Thursday, December 8, 2011

Top EdTech Items: my personal list.

Last week, someone asked me what my top five to ten best educational technology take-aways were. I recognize that they were asking me about the Tech and Topics class in general, but I thought I would share my top five EdTech tools / skills which I use regularly. In no particular order, they are:

  • Screencasts
    I have to say that at first, I found it incredibly difficult to hear myself speaking through instructions on a computer, but my students continued to tell me it was valuable to them. I found that I had less people asking the same questions over and again, and instead people would direct themselves to my website to get a refresher.
  • Prezi
    This alternate presentation tool has really changed the way that I organize information for my students. I like to be able to provide them with the big picture and then allow them to zoom in on pertinent details.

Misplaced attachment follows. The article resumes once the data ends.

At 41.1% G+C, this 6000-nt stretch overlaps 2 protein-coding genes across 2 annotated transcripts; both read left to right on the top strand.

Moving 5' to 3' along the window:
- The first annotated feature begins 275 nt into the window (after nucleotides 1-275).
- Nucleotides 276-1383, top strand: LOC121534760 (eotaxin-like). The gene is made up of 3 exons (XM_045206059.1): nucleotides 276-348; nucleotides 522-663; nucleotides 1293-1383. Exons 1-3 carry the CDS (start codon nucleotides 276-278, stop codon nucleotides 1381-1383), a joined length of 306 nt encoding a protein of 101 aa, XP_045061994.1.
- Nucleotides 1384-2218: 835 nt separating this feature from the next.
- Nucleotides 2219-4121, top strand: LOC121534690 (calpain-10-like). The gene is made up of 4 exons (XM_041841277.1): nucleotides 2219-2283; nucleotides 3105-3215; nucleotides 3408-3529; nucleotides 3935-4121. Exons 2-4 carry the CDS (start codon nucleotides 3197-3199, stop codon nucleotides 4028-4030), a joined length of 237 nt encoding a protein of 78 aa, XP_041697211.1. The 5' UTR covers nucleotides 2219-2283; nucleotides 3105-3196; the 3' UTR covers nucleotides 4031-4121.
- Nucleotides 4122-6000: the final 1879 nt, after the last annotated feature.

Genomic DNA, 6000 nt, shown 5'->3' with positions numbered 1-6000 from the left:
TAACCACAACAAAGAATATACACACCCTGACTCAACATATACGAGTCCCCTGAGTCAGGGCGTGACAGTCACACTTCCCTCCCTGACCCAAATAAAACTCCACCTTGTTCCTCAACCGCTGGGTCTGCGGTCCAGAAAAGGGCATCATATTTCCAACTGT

• Blogging
    This bit of online, public journaling is a great way to provide an authentic writing experience to our students, especially since the audience can be just about anyone in certain circumstances.
  • RSS Readers
    The ability to pull blogs, twitter feeds, news sources, and other online content into one place for my perusal has been invaluable. This tool is part of not only my classroom (tracking student blogs), but also my own PLN (personal learning network).
  • Google Apps / Google Docs
    The Google suite of tools has been invaluable in getting my content online for my students to access when they are outside the school building. These programs also allow students to collaborate on projects even when they cannot be in the same physical space at the same time.
That is a brief explanation of each, and I hope you will take some time to think about your top technology tools or skills. It really is a great reflective exercise.

See you soon!

Thursday, December 1, 2011

Personal Learning Networks 101

Where do you go when you have a question about something in education or in your content area? Many of us, as educators, are told to continue taking courses and to continue to accumulate hours of time at conferences where people speak at you about things which may or may not help you. What about the people around you (physically and digitally) who can help you? Isn't it a good idea to use the brainpower of other people who you know, can rely on, or trust in general?

That is what Personal Learning Networks are for.

But don't take my word for it...

Let's discuss!